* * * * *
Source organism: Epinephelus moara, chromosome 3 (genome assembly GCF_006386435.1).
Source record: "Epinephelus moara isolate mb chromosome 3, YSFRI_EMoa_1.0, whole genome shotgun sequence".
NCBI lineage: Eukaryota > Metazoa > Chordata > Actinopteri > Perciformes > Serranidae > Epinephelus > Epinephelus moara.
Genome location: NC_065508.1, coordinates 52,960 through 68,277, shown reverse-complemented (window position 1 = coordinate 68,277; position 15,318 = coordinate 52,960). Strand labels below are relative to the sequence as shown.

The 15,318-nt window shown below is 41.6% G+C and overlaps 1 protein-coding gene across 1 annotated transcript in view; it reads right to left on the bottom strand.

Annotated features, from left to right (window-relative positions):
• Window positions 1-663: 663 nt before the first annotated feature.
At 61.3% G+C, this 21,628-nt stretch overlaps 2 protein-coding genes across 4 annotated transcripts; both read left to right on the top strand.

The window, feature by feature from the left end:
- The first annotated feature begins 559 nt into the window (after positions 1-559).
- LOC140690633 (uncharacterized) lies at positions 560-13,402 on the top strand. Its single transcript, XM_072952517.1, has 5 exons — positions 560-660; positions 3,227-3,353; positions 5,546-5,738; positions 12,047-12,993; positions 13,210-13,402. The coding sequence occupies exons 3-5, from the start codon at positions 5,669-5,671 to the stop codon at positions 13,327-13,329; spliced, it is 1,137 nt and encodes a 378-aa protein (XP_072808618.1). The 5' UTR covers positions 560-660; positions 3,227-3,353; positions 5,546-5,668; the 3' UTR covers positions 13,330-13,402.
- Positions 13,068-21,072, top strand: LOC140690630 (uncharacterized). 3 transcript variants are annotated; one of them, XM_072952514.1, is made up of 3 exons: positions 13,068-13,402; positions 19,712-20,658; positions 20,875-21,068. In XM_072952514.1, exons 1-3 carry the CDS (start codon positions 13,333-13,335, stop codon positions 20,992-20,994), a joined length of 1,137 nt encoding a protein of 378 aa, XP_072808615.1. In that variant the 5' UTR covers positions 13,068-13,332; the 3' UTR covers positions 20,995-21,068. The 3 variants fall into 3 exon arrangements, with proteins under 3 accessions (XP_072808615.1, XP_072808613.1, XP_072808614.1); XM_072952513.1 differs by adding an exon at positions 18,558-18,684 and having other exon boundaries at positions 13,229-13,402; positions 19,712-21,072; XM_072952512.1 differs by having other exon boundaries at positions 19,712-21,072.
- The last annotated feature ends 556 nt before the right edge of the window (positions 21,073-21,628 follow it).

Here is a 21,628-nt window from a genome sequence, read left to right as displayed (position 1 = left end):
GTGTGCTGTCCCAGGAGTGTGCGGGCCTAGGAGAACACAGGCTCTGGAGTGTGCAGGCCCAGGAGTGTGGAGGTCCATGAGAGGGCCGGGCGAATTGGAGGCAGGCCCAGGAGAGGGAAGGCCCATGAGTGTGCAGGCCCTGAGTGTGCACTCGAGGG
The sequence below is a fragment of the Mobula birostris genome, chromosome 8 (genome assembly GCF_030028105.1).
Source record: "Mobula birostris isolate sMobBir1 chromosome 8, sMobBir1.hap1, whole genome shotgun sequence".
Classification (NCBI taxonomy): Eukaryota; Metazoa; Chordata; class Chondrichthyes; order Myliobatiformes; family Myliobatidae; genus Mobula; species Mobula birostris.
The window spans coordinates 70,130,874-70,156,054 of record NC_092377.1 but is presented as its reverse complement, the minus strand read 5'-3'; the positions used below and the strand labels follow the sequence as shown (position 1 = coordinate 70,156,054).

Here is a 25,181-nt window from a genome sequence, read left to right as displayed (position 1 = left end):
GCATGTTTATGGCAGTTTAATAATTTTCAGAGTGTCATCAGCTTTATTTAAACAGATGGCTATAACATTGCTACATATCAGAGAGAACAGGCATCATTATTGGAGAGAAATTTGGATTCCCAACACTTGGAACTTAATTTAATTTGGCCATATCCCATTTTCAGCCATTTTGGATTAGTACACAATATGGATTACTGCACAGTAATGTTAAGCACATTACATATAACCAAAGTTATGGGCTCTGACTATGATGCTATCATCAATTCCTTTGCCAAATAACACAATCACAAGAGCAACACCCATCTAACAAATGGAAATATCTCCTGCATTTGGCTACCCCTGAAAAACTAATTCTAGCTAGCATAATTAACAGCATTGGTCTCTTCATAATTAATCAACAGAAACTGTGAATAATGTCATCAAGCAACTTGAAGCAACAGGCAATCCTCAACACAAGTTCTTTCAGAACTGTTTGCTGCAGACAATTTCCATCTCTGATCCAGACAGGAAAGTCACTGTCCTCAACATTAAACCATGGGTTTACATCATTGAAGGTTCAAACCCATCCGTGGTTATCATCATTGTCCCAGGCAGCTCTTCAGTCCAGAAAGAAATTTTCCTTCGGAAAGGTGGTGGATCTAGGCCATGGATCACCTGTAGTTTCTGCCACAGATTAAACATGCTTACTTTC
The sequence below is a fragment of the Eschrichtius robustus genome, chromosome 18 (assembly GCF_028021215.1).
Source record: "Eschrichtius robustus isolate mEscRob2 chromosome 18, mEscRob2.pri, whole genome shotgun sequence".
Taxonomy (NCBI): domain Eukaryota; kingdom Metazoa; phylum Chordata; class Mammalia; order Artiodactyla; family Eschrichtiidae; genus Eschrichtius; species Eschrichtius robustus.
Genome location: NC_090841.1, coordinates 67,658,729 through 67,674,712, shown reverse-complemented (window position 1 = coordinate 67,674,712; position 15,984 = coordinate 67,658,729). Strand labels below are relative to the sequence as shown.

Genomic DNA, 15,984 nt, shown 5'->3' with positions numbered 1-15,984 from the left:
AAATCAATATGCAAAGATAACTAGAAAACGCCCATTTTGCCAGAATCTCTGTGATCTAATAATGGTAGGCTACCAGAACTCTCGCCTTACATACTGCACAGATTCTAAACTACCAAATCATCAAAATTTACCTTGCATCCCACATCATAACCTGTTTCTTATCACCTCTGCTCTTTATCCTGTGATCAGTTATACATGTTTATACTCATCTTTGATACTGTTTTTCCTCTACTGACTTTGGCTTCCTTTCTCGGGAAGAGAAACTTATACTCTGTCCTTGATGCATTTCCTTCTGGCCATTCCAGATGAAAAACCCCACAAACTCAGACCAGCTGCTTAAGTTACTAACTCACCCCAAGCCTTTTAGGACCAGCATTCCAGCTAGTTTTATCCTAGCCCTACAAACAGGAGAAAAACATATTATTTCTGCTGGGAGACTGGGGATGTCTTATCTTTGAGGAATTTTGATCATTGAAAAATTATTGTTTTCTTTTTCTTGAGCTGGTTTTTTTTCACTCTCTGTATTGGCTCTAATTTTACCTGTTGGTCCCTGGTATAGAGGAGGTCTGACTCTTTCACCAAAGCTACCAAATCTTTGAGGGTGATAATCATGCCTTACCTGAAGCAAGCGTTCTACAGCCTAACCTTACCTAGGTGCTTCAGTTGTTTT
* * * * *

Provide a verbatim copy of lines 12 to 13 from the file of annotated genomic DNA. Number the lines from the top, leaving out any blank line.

- Positions 13,068-21,072, top strand: LOC140690630 (uncharacterized). 3 transcript variants are annotated; one of them, XM_072952514.1, is made up of 3 exons: positions 13,068-13,402; positions 19,712-20,658; positions 20,875-21,068. In XM_072952514.1, exons 1-3 carry the CDS (start codon positions 13,333-13,335, stop codon positions 20,992-20,994), a joined length of 1,137 nt encoding a protein of 378 aa, XP_072808615.1. In that variant the 5' UTR covers positions 13,068-13,332; the 3' UTR covers positions 20,995-21,068. The 3 variants fall into 3 exon arrangements, with proteins under 3 accessions (XP_072808615.1, XP_072808613.1, XP_072808614.1); XM_072952513.1 differs by adding an exon at positions 18,558-18,684 and having other exon boundaries at positions 13,229-13,402; positions 19,712-21,072; XM_072952512.1 differs by having other exon boundaries at positions 19,712-21,072.
- The last annotated feature ends 556 nt before the right edge of the window (positions 21,073-21,628 follow it).